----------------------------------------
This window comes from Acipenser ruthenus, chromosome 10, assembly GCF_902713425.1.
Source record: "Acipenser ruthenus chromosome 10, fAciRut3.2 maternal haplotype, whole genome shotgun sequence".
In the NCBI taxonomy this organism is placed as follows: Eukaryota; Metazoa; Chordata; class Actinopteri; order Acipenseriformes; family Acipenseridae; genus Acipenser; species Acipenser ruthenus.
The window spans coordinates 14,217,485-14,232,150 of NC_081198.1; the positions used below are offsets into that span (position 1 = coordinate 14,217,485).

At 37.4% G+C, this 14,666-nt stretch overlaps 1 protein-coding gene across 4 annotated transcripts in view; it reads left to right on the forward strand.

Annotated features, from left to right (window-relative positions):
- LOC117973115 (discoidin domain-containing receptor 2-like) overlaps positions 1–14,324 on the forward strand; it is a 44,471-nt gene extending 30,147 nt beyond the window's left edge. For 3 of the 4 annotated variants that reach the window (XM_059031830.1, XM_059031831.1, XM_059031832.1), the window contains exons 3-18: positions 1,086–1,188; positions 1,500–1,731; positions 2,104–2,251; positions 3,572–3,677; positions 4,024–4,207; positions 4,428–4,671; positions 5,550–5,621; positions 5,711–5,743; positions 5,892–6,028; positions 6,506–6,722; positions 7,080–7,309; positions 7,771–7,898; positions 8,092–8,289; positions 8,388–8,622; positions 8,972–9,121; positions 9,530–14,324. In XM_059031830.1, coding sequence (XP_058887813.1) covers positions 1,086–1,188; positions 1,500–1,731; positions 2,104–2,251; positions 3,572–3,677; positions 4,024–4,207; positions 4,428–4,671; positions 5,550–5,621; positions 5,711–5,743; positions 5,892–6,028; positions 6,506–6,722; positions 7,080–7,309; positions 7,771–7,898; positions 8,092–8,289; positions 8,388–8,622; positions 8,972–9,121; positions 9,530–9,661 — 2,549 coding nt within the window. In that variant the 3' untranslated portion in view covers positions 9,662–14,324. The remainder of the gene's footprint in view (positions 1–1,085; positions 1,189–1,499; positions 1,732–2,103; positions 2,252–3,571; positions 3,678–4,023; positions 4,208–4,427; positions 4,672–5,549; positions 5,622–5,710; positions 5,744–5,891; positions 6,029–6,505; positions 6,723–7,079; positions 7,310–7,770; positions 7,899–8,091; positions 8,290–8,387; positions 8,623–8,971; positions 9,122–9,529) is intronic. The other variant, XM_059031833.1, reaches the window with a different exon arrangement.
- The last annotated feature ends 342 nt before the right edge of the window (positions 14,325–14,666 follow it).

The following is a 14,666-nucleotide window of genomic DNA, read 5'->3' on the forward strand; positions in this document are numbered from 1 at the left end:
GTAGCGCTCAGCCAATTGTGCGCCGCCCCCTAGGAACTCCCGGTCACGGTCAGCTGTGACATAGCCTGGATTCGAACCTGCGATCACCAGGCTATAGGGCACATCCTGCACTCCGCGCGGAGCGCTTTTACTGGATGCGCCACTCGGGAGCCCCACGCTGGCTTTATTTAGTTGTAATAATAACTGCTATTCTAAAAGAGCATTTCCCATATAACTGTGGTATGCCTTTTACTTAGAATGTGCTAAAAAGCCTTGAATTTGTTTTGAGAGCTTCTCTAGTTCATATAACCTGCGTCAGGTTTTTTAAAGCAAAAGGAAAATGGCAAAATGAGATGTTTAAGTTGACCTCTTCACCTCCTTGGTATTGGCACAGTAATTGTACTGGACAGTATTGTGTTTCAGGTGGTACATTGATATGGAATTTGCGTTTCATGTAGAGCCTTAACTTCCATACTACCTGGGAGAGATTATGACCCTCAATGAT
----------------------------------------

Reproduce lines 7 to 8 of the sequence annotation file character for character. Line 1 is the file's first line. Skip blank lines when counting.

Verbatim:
- LOC117973115 (discoidin domain-containing receptor 2-like) overlaps positions 1–14,324 on the forward strand; it is a 44,471-nt gene extending 30,147 nt beyond the window's left edge. For 3 of the 4 annotated variants that reach the window (XM_059031830.1, XM_059031831.1, XM_059031832.1), the window contains exons 3-18: positions 1,086–1,188; positions 1,500–1,731; positions 2,104–2,251; positions 3,572–3,677; positions 4,024–4,207; positions 4,428–4,671; positions 5,550–5,621; positions 5,711–5,743; positions 5,892–6,028; positions 6,506–6,722; positions 7,080–7,309; positions 7,771–7,898; positions 8,092–8,289; positions 8,388–8,622; positions 8,972–9,121; positions 9,530–14,324. In XM_059031830.1, coding sequence (XP_058887813.1) covers positions 1,086–1,188; positions 1,500–1,731; positions 2,104–2,251; positions 3,572–3,677; positions 4,024–4,207; positions 4,428–4,671; positions 5,550–5,621; positions 5,711–5,743; positions 5,892–6,028; positions 6,506–6,722; positions 7,080–7,309; positions 7,771–7,898; positions 8,092–8,289; positions 8,388–8,622; positions 8,972–9,121; positions 9,530–9,661 — 2,549 coding nt within the window. In that variant the 3' untranslated portion in view covers positions 9,662–14,324. The remainder of the gene's footprint in view (positions 1–1,085; positions 1,189–1,499; positions 1,732–2,103; positions 2,252–3,571; positions 3,678–4,023; positions 4,208–4,427; positions 4,672–5,549; positions 5,622–5,710; positions 5,744–5,891; positions 6,029–6,505; positions 6,723–7,079; positions 7,310–7,770; positions 7,899–8,091; positions 8,290–8,387; positions 8,623–8,971; positions 9,122–9,529) is intronic. The other variant, XM_059031833.1, reaches the window with a different exon arrangement.
- The last annotated feature ends 342 nt before the right edge of the window (positions 14,325–14,666 follow it).